Knowledge Of Harassing Conduct By Supervisors Not Necessarily Imputed To Employer

Julie Weger and Mary Murphy are female dispatchers with the City of Ladue, Missouri Police Department. Weger and Murphy sued the City, alleging sexual harassment on the part of William Baldwin, a captain in the Department. Baldwin had engaged in a series of harassing actions and comments, including unwanted touching of various parts of Murphy’s and Weger’s bodies, comments about their breasts, unwanted discussion of sexual activities, and comments about the bodies of other women.

Weger and Murphy were suing the City as well as Baldwin. A key element of the lawsuit against the City was whether the City had notice of Baldwin’s harassing behavior. Under the law, if sexual harassment comes to the attention of someone who has the duty to report the harassment, that knowledge may be imputed to the employer.

Murphy and Weger cited the following incidents of harassment, all of which were witnessed by Department employees: (1) An officer saw Baldwin tickle Murphy and follow her with his hands outstretched; (2) a detective saw Baldwin with his arm around Murphy’s shoulder, leaning close to her face; (3) a sergeant and an officer saw Baldwin massaging Murphy’s shoulders; (4) a different detective saw Baldwin rub Weger’s shoulders; (5) Baldwin told a sergeant that Murphy had a breast reduction; and (6) Baldwin told a sergeant and a lieutenant that Murphy was not much to look at but had “big tits.”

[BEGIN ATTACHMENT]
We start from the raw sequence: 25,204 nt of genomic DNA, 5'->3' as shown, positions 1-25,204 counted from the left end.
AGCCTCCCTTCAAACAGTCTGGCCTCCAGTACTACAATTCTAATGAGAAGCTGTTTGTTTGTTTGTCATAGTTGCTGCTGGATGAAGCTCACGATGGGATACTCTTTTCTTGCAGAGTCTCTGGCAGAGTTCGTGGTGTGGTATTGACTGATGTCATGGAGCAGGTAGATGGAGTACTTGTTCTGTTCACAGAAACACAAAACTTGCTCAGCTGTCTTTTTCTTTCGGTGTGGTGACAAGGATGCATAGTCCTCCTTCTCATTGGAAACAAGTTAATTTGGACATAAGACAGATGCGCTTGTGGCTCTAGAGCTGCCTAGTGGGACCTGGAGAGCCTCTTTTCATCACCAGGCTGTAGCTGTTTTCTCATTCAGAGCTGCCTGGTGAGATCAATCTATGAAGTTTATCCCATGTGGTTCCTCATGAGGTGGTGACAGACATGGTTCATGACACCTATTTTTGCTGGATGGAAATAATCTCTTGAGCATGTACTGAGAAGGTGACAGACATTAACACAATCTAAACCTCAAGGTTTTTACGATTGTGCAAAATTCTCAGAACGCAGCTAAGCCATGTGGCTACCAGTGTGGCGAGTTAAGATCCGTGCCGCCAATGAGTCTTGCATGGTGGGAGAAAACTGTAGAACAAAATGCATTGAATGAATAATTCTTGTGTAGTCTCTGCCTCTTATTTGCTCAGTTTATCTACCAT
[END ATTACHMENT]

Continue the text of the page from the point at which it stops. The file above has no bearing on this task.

The Court found that this knowledge by Department employees could not be imputed to the City. The Court reasoned that “because these six occurrences happened over a prolonged period of time, and no single officer saw more than three incidents of inappropriate conduct, the witnessed incidents were insufficient to put a Department employee on notice that Baldwin was harassing Murphy or Weger.”

The Court accordingly concluded that, through the promulgation of a strict sexual harassment policy, the City exercised reasonable care to prevent and correct promptly any sexually harassing behavior, and was not liable to Weger and Murphy for Baldwin’s conduct.

Weger v. City of Ladue, 2006 WL 571986 (E.D.Mo. 2006).

This article appears in the April 2006 issue